MPP Sattler’s questions focused on job security and equal pay for equal work.

“The issue of precarious employment in our colleges is a very real and live issue,” Matthews said in response. “We recognize this issue, and the Minister of Labour has introduced Bill 148 that actually starts to address this issue."

Labour Minister Kevin Flynn expressed optimism about collective bargaining, noting that it seldom ends in strike action. Flynn then praised his own Bill 148, the Fair Workplaces, Better Jobs Act, underscoring that “the intent… is to inject more fairness” into workplaces.

“Bill 148 is far from perfect, but it has utterly changed the context of our negotiations with respect to contract faculty,” said JP Hornick. “It is encouraging to see that top government ministers understand that, but it is critical that all MPPs understand it as well. So I want to underscore just how important it is for faculty to be calling their MPPs and letting them know what we need and what they can do to help.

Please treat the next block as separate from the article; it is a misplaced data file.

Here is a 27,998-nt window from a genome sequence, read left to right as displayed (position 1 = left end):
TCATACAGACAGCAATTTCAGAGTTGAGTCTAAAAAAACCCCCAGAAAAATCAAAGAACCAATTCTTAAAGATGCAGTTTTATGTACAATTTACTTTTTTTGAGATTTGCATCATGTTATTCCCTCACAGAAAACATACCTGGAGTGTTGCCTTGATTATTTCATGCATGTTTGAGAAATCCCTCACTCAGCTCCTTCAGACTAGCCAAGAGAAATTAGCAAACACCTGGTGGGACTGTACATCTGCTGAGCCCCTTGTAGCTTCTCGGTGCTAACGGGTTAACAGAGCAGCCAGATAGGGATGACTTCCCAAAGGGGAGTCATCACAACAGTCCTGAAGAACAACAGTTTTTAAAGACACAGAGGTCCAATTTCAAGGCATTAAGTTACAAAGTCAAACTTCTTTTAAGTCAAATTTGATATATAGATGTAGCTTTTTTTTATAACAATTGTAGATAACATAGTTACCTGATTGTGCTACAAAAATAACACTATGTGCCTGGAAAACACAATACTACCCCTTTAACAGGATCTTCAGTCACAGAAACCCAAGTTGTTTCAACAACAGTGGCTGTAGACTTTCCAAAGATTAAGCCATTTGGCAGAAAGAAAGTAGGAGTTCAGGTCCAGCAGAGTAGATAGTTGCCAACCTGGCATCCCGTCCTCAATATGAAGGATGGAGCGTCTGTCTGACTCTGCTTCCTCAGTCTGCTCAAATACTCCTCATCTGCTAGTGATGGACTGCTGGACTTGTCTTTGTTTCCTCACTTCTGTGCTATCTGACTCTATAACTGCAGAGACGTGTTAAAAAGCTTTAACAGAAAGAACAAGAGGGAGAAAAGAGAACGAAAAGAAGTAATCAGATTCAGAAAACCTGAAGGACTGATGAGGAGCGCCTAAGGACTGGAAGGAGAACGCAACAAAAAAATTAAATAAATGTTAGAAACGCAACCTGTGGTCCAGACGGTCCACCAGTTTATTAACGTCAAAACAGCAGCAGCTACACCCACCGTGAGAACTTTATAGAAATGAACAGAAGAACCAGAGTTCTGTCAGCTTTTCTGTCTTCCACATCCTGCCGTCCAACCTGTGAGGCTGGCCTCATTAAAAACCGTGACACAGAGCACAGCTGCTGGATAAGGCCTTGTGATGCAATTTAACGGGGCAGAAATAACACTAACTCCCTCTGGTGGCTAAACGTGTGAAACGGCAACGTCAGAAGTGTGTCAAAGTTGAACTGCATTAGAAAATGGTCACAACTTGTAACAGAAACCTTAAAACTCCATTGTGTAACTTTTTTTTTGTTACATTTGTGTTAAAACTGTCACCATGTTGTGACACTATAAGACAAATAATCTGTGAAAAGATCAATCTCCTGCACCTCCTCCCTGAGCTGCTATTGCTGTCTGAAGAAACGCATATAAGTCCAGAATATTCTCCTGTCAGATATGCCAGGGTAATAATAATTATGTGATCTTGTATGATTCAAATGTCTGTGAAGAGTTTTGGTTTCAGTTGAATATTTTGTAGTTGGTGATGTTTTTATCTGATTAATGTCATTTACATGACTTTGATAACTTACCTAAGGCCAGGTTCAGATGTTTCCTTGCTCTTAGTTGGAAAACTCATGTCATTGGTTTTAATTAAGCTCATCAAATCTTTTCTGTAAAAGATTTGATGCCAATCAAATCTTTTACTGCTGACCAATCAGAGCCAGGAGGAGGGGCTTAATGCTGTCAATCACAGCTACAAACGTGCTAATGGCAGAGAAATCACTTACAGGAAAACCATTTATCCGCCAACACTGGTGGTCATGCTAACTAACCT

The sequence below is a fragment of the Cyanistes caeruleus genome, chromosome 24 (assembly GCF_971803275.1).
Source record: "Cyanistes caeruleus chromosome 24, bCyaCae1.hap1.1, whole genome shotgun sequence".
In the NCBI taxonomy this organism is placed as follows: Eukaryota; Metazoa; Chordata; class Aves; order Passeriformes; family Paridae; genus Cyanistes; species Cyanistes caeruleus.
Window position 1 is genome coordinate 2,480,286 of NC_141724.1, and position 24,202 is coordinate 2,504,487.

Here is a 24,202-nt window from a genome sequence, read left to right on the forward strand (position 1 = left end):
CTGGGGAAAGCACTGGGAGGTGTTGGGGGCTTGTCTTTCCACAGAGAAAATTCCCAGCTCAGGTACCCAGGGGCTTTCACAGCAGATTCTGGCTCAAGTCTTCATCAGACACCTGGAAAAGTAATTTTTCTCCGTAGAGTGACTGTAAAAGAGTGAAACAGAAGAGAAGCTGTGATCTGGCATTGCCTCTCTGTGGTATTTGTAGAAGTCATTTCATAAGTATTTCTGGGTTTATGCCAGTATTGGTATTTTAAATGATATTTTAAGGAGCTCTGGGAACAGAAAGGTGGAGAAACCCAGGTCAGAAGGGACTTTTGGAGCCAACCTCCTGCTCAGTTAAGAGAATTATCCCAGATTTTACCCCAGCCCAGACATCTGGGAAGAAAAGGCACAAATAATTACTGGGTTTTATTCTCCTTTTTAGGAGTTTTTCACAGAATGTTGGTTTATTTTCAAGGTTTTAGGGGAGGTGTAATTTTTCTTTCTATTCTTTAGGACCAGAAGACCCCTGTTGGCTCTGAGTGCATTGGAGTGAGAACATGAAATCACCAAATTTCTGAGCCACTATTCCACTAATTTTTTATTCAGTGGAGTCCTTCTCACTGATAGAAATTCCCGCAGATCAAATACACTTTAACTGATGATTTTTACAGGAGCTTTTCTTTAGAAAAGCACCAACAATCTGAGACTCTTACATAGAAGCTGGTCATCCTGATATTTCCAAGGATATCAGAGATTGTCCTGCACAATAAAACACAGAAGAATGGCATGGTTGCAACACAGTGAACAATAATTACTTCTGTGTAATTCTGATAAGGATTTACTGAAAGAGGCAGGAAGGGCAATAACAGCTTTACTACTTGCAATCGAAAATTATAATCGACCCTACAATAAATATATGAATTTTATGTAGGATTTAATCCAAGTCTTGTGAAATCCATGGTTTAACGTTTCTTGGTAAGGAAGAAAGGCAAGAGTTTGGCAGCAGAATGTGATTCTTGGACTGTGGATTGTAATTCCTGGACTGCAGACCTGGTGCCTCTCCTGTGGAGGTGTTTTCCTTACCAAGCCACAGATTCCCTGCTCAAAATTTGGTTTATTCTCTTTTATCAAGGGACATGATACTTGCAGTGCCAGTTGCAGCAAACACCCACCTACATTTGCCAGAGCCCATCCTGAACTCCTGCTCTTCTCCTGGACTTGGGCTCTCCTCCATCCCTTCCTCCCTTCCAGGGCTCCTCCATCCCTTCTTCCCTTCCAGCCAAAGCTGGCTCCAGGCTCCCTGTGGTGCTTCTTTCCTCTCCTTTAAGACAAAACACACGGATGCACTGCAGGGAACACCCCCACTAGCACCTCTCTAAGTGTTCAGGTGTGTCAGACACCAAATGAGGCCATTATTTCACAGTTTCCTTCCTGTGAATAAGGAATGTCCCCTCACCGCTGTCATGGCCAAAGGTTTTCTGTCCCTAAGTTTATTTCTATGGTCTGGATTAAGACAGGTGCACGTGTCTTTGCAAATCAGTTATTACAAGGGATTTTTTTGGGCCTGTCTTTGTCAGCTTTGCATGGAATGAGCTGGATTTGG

“With the ‘click-to-call’ feature on our website at collegefaculty.org, calling your MPP couldn’t be any easier.”

At the morning news conference Wednesday, OPSEU President Warren (Smokey) Thomas called on the government to step in with more funding to help the colleges meet their obligations.

“In [former Conservative Premier] Bill Davis’s day, the Government of Ontario provided 75 per cent of the funds to run the colleges. Today, that number is less than half,” he said. “The shortfall has been paid for by students and their families, and it has been paid for by faculty and staff (although not college presidents).